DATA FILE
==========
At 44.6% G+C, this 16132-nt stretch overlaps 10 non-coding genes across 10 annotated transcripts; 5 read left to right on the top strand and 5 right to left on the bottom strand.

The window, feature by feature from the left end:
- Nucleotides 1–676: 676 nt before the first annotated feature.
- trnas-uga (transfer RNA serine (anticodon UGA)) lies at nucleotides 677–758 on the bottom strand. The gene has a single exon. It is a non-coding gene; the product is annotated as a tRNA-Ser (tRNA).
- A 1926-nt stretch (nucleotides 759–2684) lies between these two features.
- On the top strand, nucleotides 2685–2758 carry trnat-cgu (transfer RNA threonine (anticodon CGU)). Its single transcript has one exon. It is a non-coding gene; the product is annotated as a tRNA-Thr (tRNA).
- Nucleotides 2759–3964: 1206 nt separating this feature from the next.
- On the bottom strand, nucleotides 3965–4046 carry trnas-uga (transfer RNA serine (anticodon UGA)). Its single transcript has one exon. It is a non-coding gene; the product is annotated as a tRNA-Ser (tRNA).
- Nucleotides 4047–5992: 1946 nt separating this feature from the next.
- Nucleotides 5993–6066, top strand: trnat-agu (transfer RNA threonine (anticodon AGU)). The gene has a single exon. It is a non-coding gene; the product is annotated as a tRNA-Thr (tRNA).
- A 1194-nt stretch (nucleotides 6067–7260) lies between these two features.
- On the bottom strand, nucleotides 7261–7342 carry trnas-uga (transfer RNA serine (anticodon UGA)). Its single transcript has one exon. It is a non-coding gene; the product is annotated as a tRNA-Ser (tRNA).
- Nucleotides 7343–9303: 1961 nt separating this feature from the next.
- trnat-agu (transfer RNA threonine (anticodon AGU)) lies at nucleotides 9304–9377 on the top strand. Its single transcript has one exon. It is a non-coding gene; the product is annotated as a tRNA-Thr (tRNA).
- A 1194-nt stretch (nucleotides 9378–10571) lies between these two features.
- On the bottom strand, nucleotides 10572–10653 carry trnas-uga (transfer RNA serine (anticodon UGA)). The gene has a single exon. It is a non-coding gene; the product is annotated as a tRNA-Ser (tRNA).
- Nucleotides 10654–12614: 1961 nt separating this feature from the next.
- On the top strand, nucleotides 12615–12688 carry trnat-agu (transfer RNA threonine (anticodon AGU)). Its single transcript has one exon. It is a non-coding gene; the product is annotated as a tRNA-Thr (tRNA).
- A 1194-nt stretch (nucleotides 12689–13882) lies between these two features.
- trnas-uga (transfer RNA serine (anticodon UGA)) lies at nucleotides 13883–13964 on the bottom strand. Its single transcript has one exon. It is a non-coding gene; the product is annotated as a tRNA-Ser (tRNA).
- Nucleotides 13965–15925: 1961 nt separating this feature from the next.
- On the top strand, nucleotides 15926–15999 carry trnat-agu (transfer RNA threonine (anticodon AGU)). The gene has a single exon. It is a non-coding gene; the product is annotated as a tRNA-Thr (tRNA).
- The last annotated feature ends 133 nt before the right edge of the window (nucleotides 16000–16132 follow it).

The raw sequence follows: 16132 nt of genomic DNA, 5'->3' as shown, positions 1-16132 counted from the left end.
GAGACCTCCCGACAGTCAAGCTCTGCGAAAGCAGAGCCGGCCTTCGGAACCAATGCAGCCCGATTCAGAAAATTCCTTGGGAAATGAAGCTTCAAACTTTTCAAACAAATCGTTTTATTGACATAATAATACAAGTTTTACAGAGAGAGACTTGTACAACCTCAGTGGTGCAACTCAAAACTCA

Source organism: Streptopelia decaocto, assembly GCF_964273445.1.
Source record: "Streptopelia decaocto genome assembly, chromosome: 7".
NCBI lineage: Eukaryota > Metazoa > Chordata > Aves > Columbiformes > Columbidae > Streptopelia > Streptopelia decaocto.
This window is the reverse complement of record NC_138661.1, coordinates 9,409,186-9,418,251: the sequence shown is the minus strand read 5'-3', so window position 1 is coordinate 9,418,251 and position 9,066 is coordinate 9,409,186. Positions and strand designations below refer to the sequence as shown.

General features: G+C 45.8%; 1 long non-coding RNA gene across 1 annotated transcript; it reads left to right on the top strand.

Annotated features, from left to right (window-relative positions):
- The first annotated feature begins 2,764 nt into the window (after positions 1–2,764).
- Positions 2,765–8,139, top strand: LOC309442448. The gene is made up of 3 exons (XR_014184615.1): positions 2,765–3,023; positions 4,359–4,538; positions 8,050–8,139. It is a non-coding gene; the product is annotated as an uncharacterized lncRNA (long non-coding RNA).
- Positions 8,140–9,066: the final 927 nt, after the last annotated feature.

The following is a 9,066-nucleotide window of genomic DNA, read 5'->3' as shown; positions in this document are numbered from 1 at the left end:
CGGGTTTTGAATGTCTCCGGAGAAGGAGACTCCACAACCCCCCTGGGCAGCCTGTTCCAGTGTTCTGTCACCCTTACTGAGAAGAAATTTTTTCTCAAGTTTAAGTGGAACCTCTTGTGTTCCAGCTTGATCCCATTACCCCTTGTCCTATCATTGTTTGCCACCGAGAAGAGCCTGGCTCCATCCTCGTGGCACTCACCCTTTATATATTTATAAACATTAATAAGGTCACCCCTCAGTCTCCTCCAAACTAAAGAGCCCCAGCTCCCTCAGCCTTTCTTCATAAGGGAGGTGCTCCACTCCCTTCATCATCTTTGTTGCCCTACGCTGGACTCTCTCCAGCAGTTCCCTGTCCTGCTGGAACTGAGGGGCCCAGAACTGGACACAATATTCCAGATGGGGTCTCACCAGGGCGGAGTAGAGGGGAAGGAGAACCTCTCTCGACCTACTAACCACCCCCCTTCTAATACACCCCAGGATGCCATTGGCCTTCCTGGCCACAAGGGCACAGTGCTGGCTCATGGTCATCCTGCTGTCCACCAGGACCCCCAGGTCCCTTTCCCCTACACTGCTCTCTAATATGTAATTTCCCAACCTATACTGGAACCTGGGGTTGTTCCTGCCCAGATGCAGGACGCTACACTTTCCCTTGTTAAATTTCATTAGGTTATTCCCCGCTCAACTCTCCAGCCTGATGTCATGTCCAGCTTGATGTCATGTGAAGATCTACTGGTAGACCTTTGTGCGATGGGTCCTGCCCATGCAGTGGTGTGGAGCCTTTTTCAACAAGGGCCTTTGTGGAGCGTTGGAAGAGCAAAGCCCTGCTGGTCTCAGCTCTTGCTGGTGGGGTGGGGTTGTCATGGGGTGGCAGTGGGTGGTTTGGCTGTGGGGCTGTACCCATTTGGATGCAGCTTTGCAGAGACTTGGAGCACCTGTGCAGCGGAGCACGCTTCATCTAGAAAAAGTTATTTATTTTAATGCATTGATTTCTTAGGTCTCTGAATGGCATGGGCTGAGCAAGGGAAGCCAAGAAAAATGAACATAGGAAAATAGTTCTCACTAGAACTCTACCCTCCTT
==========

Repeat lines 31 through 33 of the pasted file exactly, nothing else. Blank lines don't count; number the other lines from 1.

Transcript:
Annotated features, from left to right (window-relative positions):
- The first annotated feature begins 2,764 nt into the window (after positions 1–2,764).
- Positions 2,765–8,139, top strand: LOC309442448. The gene is made up of 3 exons (XR_014184615.1): positions 2,765–3,023; positions 4,359–4,538; positions 8,050–8,139. It is a non-coding gene; the product is annotated as an uncharacterized lncRNA (long non-coding RNA).